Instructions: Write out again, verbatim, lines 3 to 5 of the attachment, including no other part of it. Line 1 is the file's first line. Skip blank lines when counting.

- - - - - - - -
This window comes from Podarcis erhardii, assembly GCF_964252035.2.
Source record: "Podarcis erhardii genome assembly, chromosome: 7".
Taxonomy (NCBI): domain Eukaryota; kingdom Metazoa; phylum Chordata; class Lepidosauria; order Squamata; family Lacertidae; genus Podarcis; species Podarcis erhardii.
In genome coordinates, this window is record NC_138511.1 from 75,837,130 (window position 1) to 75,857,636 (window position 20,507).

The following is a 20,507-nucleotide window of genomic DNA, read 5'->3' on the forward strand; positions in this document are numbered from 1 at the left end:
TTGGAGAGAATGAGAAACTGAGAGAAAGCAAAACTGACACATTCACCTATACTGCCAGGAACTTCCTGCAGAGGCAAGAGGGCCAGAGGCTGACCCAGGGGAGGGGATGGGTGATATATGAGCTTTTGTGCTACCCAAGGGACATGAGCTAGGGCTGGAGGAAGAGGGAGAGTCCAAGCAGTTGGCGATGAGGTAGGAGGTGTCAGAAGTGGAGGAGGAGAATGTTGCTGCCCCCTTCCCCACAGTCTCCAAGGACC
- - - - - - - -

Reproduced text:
Taxonomy (NCBI): domain Eukaryota; kingdom Metazoa; phylum Chordata; class Lepidosauria; order Squamata; family Lacertidae; genus Podarcis; species Podarcis erhardii.
In genome coordinates, this window is record NC_138511.1 from 75,837,130 (window position 1) to 75,857,636 (window position 20,507).

The following is a 20,507-nucleotide window of genomic DNA, read 5'->3' on the forward strand; positions in this document are numbered from 1 at the left end: